« Reply #13164 on: June 24, 2019, 03:40:57 PM »



TPTB will put you out of business in short order unless you manage to fly under the radar. That's my guess.

You have government permission to be a food truck operator?

Health department approval?

Here, I don't think you can do that unless you have a permitted commercial kitchen space. I don't know about AK. Good luck.

I never doubted your desire to do good,  or for that matter, anybody else around here's desire to the right thing. But it takes more than good intentions....I hope it works out.

Eddie makes excellent points. I applaud what you are doing, as you doubtless know. But since cops will roust people down here for the vandalous act of feeding the homeless, how are you going to deal with the less-than-tender attentions from The Man?

Am sure you've thought this through. Churches in Virginia are required to have industrial kitchens just to prepare food to give away to the homeless.

None of us wants to have to bail your skinny ass out in Alaska.
"It is difficult to write a paradiso when all the superficial indications are that you ought to write an apocalypse." -Ezra Pound

Offline RE

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Re: Knarf's Knewz Channel
« Reply #13165 on: June 24, 2019, 03:46:39 PM »


TPTB will put you out of business in short order unless you manage to fly under the radar. That's my guess.

You have government permission to be a food truck operator?

Health department approval?

Here, I don't think you can do that unless you have a permitted commercial kitchen space. I don't know about AK. Good luck.

I never doubted your desire to do good,  or for that matter, anybody else around here's desire to the right thing. But it takes more than good intentions....I hope it works out.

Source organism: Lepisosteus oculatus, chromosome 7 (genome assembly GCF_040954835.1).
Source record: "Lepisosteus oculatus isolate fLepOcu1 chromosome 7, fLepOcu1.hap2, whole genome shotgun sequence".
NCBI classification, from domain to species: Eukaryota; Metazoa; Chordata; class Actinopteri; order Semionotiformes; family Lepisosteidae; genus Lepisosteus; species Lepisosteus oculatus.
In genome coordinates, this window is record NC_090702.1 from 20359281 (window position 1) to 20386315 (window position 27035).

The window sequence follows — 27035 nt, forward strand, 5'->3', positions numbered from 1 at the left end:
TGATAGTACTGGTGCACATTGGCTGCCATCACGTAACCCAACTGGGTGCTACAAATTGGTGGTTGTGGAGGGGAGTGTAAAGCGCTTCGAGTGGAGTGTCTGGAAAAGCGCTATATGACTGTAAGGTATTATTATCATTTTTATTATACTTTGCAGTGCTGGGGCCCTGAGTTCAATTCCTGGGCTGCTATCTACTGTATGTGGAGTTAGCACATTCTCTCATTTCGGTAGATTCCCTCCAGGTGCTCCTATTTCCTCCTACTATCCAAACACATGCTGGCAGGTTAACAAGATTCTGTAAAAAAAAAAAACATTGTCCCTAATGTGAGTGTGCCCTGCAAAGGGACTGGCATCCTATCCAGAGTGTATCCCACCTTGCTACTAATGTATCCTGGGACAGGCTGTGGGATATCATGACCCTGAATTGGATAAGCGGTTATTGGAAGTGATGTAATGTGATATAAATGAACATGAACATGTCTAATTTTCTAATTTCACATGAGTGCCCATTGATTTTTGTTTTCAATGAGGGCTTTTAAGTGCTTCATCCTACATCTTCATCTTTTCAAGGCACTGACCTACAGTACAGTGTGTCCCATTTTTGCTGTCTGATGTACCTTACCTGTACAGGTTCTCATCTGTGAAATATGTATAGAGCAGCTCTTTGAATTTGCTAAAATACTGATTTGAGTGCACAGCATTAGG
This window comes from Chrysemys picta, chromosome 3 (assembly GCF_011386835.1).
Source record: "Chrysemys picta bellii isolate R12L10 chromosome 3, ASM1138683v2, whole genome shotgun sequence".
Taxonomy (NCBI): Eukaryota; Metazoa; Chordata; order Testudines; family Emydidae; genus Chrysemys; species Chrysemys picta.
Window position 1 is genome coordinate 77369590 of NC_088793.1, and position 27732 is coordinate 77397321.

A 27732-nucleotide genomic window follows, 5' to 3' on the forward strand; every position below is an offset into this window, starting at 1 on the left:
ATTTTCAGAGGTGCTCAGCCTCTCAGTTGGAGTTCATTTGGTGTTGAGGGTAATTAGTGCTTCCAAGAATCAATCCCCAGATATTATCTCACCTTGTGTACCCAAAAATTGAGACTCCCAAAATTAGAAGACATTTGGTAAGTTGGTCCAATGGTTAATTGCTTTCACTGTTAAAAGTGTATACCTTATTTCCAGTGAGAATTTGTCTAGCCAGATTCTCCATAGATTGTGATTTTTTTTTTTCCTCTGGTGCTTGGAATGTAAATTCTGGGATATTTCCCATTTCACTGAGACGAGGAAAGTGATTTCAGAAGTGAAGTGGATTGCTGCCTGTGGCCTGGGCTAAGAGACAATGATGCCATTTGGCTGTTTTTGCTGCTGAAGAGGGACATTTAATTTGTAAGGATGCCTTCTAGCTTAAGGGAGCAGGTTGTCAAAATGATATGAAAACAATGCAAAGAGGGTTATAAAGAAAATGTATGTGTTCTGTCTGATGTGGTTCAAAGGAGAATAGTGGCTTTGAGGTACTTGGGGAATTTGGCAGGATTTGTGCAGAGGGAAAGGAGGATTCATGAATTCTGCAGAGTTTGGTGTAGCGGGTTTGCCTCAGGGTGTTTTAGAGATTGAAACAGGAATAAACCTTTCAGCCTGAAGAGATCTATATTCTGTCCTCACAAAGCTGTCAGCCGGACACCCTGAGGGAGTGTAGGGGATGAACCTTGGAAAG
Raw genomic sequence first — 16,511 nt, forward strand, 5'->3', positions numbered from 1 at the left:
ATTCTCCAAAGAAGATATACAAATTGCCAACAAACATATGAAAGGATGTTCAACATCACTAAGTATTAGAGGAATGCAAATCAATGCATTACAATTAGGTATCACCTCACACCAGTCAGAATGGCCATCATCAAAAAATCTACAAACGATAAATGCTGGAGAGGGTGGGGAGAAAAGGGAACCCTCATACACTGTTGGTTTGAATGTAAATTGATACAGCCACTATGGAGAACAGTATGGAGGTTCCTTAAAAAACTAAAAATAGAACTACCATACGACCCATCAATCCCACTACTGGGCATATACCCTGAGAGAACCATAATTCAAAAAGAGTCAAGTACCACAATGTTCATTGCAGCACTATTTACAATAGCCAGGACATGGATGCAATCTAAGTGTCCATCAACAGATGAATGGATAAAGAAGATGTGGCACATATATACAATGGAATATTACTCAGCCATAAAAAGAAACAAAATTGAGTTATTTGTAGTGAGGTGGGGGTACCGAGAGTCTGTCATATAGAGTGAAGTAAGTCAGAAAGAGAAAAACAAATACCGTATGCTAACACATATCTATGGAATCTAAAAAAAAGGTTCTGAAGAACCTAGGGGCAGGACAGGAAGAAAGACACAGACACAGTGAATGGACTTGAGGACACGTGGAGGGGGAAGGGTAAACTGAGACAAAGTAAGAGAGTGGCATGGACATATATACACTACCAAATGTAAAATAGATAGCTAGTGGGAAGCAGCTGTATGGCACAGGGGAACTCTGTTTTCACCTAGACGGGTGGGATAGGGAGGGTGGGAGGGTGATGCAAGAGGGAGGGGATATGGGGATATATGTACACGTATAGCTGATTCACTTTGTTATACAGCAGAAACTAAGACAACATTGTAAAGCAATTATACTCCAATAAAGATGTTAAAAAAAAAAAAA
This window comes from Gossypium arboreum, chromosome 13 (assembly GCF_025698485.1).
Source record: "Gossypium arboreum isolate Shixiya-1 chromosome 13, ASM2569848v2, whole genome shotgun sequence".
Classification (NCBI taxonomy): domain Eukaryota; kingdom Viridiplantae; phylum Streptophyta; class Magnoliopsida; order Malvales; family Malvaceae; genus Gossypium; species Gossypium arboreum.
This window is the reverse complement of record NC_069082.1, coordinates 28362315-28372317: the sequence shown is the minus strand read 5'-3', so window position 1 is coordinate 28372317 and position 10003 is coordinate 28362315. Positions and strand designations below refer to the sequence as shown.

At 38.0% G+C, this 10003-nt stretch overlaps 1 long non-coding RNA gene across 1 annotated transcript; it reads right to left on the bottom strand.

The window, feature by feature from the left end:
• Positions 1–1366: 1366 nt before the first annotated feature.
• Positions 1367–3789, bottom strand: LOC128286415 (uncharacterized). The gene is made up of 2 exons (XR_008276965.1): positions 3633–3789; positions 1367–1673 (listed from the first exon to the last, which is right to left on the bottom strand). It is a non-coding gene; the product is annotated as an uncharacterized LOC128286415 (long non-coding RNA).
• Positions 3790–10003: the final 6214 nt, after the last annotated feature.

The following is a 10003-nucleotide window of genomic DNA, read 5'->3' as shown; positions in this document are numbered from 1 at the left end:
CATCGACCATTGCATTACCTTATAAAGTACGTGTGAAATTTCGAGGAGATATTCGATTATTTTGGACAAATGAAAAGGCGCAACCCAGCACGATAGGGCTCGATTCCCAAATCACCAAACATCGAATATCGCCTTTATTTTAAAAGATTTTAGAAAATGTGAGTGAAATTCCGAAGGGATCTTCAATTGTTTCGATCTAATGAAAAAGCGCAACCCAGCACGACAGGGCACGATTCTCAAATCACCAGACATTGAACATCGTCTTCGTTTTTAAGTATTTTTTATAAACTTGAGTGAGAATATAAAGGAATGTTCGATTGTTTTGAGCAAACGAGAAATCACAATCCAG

Oh come on Eddie.  ::)  Do you really think I would do something like this without researching the legalities?  Gimmee a break.

I've already been over to a local Church that does this sort of thin on Monday nights.  They aren't running  commercial kitchen, because they're not selling the food, they're giving it away.

Even if I sell, I probabably can get away with it.  The Gestapo cuts Cripples a lot of slack you know.  I can also do it through a Club Membership program where customers buy a monthly acrd  as a benny for contributing to SUN.  Skirts the law nicely.

Even if I need to buy a Food Truck permit, they're not expensive here in Alaska and the rules aren't too onerous.

You are endless with your negative waves.

RE
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Offline RE

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Re: Knarf's Knewz Channel
« Reply #13166 on: June 24, 2019, 03:49:58 PM »
Eddie makes excellent points. I applaud what you are doing, as you doubtless know. But since cops will roust people down here for the vandalous act of feeding the homeless, how are you going to deal with the less-than-tender attentions from The Man?

Am sure you've thought this through. Churches in Virginia are required to have industrial kitchens just to prepare food to give away to the homeless.

None of us wants to have to bail your skinny ass out in Alaska.

Hopefully I have answered your questions.

And they don't put you in jail for selling food without a permit, even in NYC.  Worst thing that happens is you get fined.

RE
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Re: Eve of Destruction: Iran Strikes Back
« Reply #13167 on: June 24, 2019, 04:08:06 PM »

Photograph Source: Tasnim News Agency – CC BY 4.0

It was a helluva week on the Iran front. It started with attacks on two tankers in the Gulf of Oman on June 13th and ended with Donald Trump ordering, and then calling off, a military attack on Iran on June 20-21. How we got from beginning to end of that chapter in ongoing US-Iran saga is worth close consideration.

Studied Ambiguity

Like everyone else who can say “Gulf of Tonkin,” “Remember the Maine,” and “Iraqi WMDs,” my instinctive reaction to the attacks on two tankers, a month after explosions hit four oil tankers in the UAE port of Fujairah, was: “Oh, come on now!” We know the United States, egged on by Israel and Saudi Arabia, has been itching to launch some kind of military attack on Iran, and we are positively jaded by the formula that’s always used to produce a justification for such aggression.

It seemed beyond credibility that Iran would attack a Japanese tanker, the Kokuka Courageous, at the moment the Prime Minister of Japan was sitting down with Ayatollah Khamenei in Tehran. After all, Iran is eager to keep its oil exports flowing, so it would hardly want to so flagrantly insult one of its top oil customers.